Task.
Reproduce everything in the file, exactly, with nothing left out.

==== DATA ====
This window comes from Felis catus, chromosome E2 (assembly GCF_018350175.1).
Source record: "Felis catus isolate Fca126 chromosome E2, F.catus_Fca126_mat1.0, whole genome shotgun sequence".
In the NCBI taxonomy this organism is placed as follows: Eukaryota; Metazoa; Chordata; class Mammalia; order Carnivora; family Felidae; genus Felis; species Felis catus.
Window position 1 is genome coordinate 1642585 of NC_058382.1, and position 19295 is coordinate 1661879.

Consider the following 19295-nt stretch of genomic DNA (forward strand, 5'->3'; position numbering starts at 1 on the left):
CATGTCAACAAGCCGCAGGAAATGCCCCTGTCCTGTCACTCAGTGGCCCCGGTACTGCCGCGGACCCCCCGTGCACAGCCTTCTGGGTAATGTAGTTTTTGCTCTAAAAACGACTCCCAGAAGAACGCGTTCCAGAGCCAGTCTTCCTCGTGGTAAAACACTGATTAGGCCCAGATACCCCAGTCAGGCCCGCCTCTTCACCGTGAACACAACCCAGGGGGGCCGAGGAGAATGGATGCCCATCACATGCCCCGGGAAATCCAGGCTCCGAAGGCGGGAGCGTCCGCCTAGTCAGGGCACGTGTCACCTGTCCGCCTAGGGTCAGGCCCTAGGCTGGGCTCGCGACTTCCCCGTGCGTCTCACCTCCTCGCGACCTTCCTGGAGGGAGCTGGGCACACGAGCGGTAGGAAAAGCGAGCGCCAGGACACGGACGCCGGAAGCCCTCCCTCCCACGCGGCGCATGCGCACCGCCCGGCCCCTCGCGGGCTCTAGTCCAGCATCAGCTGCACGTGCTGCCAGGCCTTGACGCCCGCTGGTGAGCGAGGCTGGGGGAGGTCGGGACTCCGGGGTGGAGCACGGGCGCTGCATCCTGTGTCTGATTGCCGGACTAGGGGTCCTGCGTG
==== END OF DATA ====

This window comes from Felis catus, chromosome E2 (assembly GCF_018350175.1).
Source record: "Felis catus isolate Fca126 chromosome E2, F.catus_Fca126_mat1.0, whole genome shotgun sequence".
In the NCBI taxonomy this organism is placed as follows: Eukaryota; Metazoa; Chordata; class Mammalia; order Carnivora; family Felidae; genus Felis; species Felis catus.
Window position 1 is genome coordinate 1642585 of NC_058382.1, and position 19295 is coordinate 1661879.

Consider the following 19295-nt stretch of genomic DNA (forward strand, 5'->3'; position numbering starts at 1 on the left):
CATGTCAACAAGCCGCAGGAAATGCCCCTGTCCTGTCACTCAGTGGCCCCGGTACTGCCGCGGACCCCCCGTGCACAGCCTTCTGGGTAATGTAGTTTTTGCTCTAAAAACGACTCCCAGAAGAACGCGTTCCAGAGCCAGTCTTCCTCGTGGTAAAACACTGATTAGGCCCAGATACCCCAGTCAGGCCCGCCTCTTCACCGTGAACACAACCCAGGGGGGCCGAGGAGAATGGATGCCCATCACATGCCCCGGGAAATCCAGGCTCCGAAGGCGGGAGCGTCCGCCTAGTCAGGGCACGTGTCACCTGTCCGCCTAGGGTCAGGCCCTAGGCTGGGCTCGCGACTTCCCCGTGCGTCTCACCTCCTCGCGACCTTCCTGGAGGGAGCTGGGCACACGAGCGGTAGGAAAAGCGAGCGCCAGGACACGGACGCCGGAAGCCCTCCCTCCCACGCGGCGCATGCGCACCGCCCGGCCCCTCGCGGGCTCTAGTCCAGCATCAGCTGCACGTGCTGCCAGGCCTTGACGCCCGCTGGTGAGCGAGGCTGGGGGAGGTCGGGACTCCGGGGTGGAGCACGGGCGCTGCATCCTGTGTCTGATTGCCGGACTAGGGGTCCTGCGTG